• 16. The golf ball of claim 11, wherein
      • the average dimple diameter of all modified dimples on the golf ball is 0.160 inches or less.
    • 17. The golf ball of claim 11, wherein
      • each modified dimple group can be circumscribed by a circle having
    • 18. The golf ball of claim 11, wherein
      • each modified dimple group includes at least four modified dimples.
    • 19. The golf ball of claim 11, wherein
      • each modified dimple group includes at least five modified dimples.
    • 20. The golf ball of claim 11, wherein
      • each modified dimple group includes at least six modified dimples.
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Description

FIELD OF THE INVENTION

The present invention relates to golf balls, and more particularly, to golf balls having modified dimples that improve symmetric performance.

BACKGROUND OF THE INVENTION

Golf balls generally include a spherical outer surface with a plurality of dimples formed thereon. The dimples on a golf ball improve the aerodynamic characteristics of a golf ball and, therefore, golf ball manufacturers have researched dimple patterns, shape, volume, and cross-section in order to improve the aerodynamic performance of a golf ball. Determining specific dimple arrangements and dimple shapes that result in an aerodynamic advantage requires an understanding of how a golf ball travels through air.

When a golf ball travels through the air, the air surrounding the ball has different velocities and, thus, different pressures. The air develops a thin boundary layer adjacent to the ball's outer surface. The air exerts maximum pressure at a stagnation point on the front of the ball. The air then flows over the sides of the ball and has increased velocity and reduced pressure. The air separates from the surface of the ball at a top and a bottom separation point, leaving a large turbulent flow area called the wake that has low pressure. The difference in the high pressure in front of the ball and the low pressure behind the ball slows the ball down. This is the primary source of drag, which is the air resistance that acts on the golf ball in the direction opposite the ball's flight direction.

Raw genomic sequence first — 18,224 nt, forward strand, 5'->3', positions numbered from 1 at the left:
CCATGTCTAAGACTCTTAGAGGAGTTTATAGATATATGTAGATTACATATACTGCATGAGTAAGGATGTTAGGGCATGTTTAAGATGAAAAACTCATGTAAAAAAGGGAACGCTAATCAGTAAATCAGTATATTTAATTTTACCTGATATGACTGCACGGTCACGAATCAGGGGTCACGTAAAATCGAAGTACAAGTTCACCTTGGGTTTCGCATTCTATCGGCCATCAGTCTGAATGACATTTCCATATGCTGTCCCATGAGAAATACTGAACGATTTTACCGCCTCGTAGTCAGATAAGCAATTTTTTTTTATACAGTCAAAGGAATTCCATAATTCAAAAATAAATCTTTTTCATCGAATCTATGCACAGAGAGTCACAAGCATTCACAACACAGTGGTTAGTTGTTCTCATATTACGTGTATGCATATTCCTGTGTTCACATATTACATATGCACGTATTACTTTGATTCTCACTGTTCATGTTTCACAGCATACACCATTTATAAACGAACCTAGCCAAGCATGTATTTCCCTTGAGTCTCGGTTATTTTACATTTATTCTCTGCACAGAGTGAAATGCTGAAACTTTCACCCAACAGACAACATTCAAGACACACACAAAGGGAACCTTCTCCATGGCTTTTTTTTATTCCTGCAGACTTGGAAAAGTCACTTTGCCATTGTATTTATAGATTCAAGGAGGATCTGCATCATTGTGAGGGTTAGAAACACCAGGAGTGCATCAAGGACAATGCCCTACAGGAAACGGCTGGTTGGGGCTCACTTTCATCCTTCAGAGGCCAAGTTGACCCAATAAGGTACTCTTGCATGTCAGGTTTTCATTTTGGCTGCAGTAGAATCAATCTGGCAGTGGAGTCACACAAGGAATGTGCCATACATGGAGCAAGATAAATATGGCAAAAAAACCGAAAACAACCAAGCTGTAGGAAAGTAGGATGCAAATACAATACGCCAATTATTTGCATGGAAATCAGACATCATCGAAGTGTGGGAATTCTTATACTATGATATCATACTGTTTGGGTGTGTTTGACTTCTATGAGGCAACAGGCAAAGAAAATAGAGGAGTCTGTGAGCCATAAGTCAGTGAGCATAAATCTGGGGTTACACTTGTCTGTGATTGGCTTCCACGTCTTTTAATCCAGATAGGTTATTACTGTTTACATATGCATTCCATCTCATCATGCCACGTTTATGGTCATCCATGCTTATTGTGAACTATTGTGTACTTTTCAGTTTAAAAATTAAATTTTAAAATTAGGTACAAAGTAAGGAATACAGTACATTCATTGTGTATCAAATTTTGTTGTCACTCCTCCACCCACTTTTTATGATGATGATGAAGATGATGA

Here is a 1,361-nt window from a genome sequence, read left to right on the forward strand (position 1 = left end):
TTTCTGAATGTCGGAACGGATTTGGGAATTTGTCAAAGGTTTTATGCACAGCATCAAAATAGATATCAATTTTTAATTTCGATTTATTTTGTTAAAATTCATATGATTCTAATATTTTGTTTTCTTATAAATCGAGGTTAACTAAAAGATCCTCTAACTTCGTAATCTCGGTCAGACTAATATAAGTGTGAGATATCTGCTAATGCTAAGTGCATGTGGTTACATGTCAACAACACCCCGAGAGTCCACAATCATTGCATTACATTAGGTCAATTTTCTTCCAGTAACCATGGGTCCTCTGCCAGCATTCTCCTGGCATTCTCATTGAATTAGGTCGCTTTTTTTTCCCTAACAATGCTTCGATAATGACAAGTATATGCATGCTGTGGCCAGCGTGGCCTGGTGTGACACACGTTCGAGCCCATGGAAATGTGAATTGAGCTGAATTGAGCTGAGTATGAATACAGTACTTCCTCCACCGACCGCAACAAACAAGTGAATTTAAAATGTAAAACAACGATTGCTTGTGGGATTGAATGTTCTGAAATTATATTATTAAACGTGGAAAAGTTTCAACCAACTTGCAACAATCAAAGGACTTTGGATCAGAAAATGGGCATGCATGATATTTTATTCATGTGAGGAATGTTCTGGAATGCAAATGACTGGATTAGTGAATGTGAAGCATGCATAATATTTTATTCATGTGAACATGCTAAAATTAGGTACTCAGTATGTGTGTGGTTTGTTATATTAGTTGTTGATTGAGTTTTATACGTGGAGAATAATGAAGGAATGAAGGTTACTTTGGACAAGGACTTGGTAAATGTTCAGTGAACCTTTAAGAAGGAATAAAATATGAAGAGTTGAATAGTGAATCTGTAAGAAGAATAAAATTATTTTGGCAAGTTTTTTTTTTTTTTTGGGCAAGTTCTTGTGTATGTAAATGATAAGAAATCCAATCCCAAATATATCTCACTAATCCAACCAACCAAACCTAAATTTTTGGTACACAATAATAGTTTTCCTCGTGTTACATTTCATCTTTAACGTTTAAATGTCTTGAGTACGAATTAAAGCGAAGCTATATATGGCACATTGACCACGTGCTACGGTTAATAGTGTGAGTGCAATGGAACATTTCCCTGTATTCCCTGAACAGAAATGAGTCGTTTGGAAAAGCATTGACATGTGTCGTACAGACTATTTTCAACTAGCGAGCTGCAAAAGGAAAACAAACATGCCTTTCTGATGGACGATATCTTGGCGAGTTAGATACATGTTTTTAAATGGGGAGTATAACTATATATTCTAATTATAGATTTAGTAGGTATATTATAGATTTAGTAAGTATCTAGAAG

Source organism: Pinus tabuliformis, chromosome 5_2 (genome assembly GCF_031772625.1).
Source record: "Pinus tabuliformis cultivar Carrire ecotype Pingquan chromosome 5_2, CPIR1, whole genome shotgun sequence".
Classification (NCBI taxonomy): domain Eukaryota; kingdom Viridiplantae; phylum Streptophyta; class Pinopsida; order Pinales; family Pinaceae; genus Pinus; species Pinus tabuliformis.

The dimples on a golf ball cause the thin boundary layer to flow in a turbulent manner. Rather than flowing in smooth, continuous layers (i.e., a laminar boundary layer), this turbulent boundary layer has a microscopic pattern of fluctuations and randomized flow. It is the circumference of each dimple, where the dimple wall drops away from the outer surface of the ball, which actually creates the turbulence in the boundary layer. The turbulence energizes the boundary layer and helps move the separation points further backward, so that the layer stays attached further along the ball's outer surface. As a result, there is a reduction in the area of the wake, increasing the average pressure behind the ball, and a substantial reduction in drag.

The shape of each dimple is also important in optimizing lift, which is an upward force on the ball that is created by a difference in pressure between the top of the ball and the bottom of the ball. This difference in pressure is created by a warp in the air flow that results from the ball's backspin. Due to the backspin, the top of the ball moves in the direction of the airflow, which shifts the top separation point to a location further backward. Conversely, the bottom of the ball moves against the air flow, which moves the bottom separation point forward. This asymmetrical separation creates an arch in the flow pattern that requires the air that flows over the top of the ball to move faster than the air that flows along the bottom of the ball. As a result, the air above the ball is at a lower pressure than the air underneath the ball. This pressure difference results in the overall force, called lift, which is exerted upwardly on the ball.

By using dimples to decrease drag and increase lift, almost every golf ball manufacturer has increased their golf ball flight distances. However, a golf ball must meet certain standards in order to be included on the official Conforming Golf Balls List (the “List”) produced by the United States Golf Association and The Royal and Ancient Golf Club of St. Andrews, Scotland, the two ruling bodies for the game of golf Inclusion on the List is important for the commercial success of a golf ball, because it is a requirement for use in competitive golf, and because, even for recreational golf, most serious players won't use a ball unless it appears on the List.